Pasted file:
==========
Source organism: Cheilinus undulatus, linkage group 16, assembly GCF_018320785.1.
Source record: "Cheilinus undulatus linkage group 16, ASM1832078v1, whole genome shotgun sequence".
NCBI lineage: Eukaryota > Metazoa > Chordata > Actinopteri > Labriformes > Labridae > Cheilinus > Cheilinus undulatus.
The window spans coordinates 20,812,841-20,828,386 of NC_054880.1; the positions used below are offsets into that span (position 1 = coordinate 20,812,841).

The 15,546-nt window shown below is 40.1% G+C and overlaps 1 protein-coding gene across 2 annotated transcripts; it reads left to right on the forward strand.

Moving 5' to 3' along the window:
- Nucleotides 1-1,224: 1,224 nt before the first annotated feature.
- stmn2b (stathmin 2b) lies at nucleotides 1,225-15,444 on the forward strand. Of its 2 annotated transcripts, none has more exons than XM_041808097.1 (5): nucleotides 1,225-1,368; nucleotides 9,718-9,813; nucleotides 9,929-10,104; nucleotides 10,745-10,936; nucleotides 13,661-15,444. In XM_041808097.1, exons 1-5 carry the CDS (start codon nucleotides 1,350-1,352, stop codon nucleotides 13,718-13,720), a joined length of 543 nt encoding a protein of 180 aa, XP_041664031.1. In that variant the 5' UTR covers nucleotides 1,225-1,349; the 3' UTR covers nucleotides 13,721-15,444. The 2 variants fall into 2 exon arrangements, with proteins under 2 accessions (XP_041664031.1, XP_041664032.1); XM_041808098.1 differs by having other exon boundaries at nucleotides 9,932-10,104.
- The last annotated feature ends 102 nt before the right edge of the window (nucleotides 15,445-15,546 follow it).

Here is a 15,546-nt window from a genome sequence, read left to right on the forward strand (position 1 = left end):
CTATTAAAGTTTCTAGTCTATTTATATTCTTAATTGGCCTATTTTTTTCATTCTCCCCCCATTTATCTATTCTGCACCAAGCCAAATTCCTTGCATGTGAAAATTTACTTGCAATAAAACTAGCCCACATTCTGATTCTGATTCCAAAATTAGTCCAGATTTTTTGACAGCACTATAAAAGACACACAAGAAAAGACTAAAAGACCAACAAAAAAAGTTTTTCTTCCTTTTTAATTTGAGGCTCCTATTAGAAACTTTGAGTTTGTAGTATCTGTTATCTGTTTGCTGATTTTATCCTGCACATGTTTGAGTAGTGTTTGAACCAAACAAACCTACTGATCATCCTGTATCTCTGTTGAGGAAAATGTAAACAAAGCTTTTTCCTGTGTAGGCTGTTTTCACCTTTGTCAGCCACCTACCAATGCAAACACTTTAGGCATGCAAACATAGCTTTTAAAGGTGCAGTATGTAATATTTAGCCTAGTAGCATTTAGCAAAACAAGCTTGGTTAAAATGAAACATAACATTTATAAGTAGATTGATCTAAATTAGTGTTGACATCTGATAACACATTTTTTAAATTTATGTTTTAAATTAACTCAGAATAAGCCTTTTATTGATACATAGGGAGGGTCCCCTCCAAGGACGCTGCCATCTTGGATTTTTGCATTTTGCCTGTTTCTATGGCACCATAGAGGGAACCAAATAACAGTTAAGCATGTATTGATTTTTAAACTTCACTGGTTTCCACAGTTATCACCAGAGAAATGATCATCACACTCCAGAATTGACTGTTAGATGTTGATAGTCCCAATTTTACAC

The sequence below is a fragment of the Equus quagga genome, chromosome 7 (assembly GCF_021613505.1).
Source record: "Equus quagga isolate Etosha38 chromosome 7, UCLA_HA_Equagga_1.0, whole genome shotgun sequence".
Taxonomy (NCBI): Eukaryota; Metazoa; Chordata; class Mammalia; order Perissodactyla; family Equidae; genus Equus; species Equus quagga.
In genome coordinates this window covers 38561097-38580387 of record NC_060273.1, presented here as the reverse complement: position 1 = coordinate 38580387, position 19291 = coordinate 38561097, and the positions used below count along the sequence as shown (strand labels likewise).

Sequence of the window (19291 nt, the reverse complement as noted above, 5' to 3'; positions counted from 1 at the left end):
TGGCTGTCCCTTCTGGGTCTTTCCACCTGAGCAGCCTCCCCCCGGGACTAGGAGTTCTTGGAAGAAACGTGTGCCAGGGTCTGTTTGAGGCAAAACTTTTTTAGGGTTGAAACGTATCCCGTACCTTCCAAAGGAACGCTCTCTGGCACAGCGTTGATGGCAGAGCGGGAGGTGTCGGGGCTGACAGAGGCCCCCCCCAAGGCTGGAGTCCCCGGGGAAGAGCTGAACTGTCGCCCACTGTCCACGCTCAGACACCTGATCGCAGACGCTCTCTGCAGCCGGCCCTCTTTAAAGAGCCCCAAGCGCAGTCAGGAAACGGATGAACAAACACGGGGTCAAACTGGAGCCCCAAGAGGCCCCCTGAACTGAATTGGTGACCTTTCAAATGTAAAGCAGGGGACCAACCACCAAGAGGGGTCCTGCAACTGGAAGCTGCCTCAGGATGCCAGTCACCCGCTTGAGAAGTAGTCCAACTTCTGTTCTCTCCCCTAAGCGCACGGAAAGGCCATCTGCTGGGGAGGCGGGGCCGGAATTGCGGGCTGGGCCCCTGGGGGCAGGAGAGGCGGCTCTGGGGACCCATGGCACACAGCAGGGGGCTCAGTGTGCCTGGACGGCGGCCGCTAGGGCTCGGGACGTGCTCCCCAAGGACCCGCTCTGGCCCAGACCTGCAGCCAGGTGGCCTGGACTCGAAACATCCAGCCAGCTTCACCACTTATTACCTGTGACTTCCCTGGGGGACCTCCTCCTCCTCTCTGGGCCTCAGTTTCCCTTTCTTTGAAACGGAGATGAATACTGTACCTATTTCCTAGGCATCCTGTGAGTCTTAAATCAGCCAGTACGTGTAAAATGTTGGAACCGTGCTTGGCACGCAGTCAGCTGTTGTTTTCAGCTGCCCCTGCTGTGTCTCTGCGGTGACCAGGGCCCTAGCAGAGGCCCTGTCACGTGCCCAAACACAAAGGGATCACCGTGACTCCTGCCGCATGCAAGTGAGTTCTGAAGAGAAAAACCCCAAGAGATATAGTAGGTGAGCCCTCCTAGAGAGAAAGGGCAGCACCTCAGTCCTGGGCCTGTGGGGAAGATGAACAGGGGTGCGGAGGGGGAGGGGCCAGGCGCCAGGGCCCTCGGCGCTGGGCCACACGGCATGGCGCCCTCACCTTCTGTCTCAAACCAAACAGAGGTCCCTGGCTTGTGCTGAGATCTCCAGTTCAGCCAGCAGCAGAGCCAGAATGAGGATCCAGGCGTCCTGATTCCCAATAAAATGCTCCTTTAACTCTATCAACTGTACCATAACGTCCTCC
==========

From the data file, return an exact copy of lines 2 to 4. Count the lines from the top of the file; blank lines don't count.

Source record: "Cheilinus undulatus linkage group 16, ASM1832078v1, whole genome shotgun sequence".
NCBI lineage: Eukaryota > Metazoa > Chordata > Actinopteri > Labriformes > Labridae > Cheilinus > Cheilinus undulatus.
The window spans coordinates 20,812,841-20,828,386 of NC_054880.1; the positions used below are offsets into that span (position 1 = coordinate 20,812,841).